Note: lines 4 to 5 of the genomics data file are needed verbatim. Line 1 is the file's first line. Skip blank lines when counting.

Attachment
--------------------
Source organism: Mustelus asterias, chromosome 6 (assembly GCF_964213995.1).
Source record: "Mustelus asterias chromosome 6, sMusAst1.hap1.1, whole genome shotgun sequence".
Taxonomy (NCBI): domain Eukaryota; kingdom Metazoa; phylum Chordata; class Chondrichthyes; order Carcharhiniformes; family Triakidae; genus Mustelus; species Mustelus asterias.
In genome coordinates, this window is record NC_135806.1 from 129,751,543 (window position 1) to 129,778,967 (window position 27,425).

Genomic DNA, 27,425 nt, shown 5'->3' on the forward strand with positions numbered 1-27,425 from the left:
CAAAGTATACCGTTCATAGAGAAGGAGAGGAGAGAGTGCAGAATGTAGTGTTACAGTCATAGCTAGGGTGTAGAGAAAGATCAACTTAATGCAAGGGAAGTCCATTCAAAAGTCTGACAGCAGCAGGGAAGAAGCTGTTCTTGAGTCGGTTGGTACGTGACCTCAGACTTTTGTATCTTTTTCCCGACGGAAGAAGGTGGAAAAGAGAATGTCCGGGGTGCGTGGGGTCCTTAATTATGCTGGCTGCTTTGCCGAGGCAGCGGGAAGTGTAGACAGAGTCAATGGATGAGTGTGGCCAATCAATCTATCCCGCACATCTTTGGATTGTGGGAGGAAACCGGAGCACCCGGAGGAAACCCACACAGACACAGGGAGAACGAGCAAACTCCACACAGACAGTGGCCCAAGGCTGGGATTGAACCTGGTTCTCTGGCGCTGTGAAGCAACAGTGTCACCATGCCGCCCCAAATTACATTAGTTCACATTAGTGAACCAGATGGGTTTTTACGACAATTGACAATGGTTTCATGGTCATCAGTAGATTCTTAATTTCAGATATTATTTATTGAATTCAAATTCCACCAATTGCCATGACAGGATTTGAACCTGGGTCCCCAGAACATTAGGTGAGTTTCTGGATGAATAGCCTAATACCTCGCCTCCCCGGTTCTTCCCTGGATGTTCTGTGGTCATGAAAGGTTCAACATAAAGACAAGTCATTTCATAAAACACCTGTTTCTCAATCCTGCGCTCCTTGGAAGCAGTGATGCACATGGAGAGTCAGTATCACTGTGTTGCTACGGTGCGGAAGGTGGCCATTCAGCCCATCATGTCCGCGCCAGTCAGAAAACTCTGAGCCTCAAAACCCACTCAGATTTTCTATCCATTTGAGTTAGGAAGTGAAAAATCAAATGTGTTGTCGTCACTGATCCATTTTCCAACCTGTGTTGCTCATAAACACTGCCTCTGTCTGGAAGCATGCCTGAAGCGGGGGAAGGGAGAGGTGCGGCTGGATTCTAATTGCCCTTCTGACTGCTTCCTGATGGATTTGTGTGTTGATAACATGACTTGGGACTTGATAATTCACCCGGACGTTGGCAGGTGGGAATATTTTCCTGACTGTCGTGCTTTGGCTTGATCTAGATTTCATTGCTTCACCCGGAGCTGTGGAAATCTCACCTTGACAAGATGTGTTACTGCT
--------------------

In genome coordinates, this window is record NC_135806.1 from 129,751,543 (window position 1) to 129,778,967 (window position 27,425).

Genomic DNA, 27,425 nt, shown 5'->3' on the forward strand with positions numbered 1-27,425 from the left: